The Tasting Panel magazine

April 2015

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Page 120 of 140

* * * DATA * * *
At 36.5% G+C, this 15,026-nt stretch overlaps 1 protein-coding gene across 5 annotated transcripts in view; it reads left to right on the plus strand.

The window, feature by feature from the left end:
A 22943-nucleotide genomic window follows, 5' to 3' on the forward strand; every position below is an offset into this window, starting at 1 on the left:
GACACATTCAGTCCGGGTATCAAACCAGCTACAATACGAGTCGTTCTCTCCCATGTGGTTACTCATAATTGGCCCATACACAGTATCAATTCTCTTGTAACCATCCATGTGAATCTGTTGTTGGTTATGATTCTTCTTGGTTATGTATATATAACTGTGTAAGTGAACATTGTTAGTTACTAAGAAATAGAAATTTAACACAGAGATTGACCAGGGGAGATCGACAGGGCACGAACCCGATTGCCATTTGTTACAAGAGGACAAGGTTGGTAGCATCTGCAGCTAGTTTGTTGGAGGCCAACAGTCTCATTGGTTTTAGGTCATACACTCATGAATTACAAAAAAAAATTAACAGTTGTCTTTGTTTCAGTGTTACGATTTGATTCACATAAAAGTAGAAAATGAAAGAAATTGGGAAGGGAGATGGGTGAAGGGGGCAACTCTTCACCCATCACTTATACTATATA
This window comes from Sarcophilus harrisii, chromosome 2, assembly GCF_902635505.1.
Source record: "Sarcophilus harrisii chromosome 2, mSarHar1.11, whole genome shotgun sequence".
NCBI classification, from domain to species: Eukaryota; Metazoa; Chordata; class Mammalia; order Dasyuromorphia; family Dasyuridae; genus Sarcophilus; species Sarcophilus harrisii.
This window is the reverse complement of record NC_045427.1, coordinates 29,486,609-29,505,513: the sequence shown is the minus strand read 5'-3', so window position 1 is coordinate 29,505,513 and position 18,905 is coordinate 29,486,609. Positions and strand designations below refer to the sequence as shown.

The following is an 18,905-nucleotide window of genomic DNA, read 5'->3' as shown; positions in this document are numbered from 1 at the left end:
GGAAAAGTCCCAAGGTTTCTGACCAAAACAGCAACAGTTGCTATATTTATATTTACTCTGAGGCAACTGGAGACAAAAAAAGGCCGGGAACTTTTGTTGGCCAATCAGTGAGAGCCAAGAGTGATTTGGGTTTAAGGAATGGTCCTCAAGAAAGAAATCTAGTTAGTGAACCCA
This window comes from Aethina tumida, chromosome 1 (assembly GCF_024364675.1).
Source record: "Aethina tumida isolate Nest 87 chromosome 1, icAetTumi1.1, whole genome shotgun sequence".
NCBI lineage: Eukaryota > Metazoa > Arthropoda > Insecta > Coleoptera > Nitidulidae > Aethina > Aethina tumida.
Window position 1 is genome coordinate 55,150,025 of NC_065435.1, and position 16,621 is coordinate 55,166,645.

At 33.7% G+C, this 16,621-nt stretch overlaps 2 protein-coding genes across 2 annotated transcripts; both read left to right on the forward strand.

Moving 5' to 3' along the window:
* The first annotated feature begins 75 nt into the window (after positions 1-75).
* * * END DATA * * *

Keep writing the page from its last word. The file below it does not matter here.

120  /  the tasting panel  /  april 2015 A LONE STAR LIFE I n 1991, Austin was the 27th largest city in the U.S. Today, the Texas capital has grown to be the country's 11th largest city, with no signs of slowing down. But among all the new develop- ment, especially downtown, is the Austin Wine Merchant, which first opened in 1991. Although the Austin Wine Merchant sells fine beers and spirits, its namesake commodity has long been at the heart of its reputa- tion for carefully and enthusiastically curated selections. It's often crowded—and not just with customers, but also with recent shipments and ready-to-move inven- tory, neatly stacked up at the end of the aisles. The place feels kind of like a cozy bookstore (only with booze), where the anticipation of discovery is tangible. It's easy for co-owner and wine buyer John Roenigk to point out the impact Austin's growth has had on business. "Twenty-four years ago we filled a void for finding fine wines. Now we're faced with stiff competition from grocery stores, convenience stores and mega-liquor stores," he says. "But we still buy our wines with our clientele in mind." What Roenigk had in mind in early March was an "initiative with Italian wine." "People like to travel by way of wine," he says, while unpacking and shelving bottles. Although many of his customers have for a long time enjoyed discovering France through its wine, there's a purchasing shift going on these days. The high prices for Bordeaux and Burgundy wines are making some of his clients, whom he describes as practical and educated, look elsewhere. Hence, the Italian initiative. "Apart from the fact that people everywhere are continuing to discover Tuscany, our Burgundy customers are getting more in tune with Piedmontese wines," Roenigk tells me. "Nebbiolo from Piedmont has long been compared, in its own way, to Pinot Noir from Burgundy. Both wines transport you very quickly to those places." While increasing his Italian inven- tory, he also acknowledges that, of course, not everything changes, even after nearly a quarter of a century. Roenigk points to a stack of Marietta Cellars Old Vine Red, a non-vintage Zinfandel-based blend that he says har- kens back to old-fashioned Cal-Ital field blends. "We've been selling this wine almost since we began. We initially agreed to buy 28 cases but it quickly sold out. Now, we buy ten pallets every six months or so. Why? It's the honesty, the value. It's because when people buy this wine and drink it they want to buy another bottle." And that is, ultimately, what any shop- keeper in any size town is looking for. Because it's that kind of merchandise that, as Roenigk says, makes businesses last longer. "We're always trying to find another one of those bottles." John Roenigk, co-owner and wine buyer of the Austin Wine Merchant, stands amid the carefully curated selection of wine in his store. Wine and the City THE AUSTIN WINE MERCHANT COMES OF AGE by Anthony Head / photo by Kirk Weddle

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